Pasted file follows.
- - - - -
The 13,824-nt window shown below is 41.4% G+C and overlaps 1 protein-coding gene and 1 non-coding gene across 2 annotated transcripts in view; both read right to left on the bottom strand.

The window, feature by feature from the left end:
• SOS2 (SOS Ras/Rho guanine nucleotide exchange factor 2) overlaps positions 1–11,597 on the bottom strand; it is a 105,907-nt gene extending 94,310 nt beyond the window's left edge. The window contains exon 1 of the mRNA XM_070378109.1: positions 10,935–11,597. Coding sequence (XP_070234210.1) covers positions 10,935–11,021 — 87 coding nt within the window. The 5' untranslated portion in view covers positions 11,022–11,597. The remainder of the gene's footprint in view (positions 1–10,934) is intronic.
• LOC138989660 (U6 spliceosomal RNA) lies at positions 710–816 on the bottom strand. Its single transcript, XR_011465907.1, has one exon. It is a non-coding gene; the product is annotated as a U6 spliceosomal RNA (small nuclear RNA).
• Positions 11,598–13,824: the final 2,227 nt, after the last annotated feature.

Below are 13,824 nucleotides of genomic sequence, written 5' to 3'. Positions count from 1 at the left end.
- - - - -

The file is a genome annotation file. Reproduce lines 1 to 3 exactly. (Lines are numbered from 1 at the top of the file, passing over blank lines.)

The 13,824-nt window shown below is 41.4% G+C and overlaps 1 protein-coding gene and 1 non-coding gene across 2 annotated transcripts in view; both read right to left on the bottom strand.

The window, feature by feature from the left end:
• SOS2 (SOS Ras/Rho guanine nucleotide exchange factor 2) overlaps positions 1–11,597 on the bottom strand; it is a 105,907-nt gene extending 94,310 nt beyond the window's left edge. The window contains exon 1 of the mRNA XM_070378109.1: positions 10,935–11,597. Coding sequence (XP_070234210.1) covers positions 10,935–11,021 — 87 coding nt within the window. The 5' untranslated portion in view covers positions 11,022–11,597. The remainder of the gene's footprint in view (positions 1–10,934) is intronic.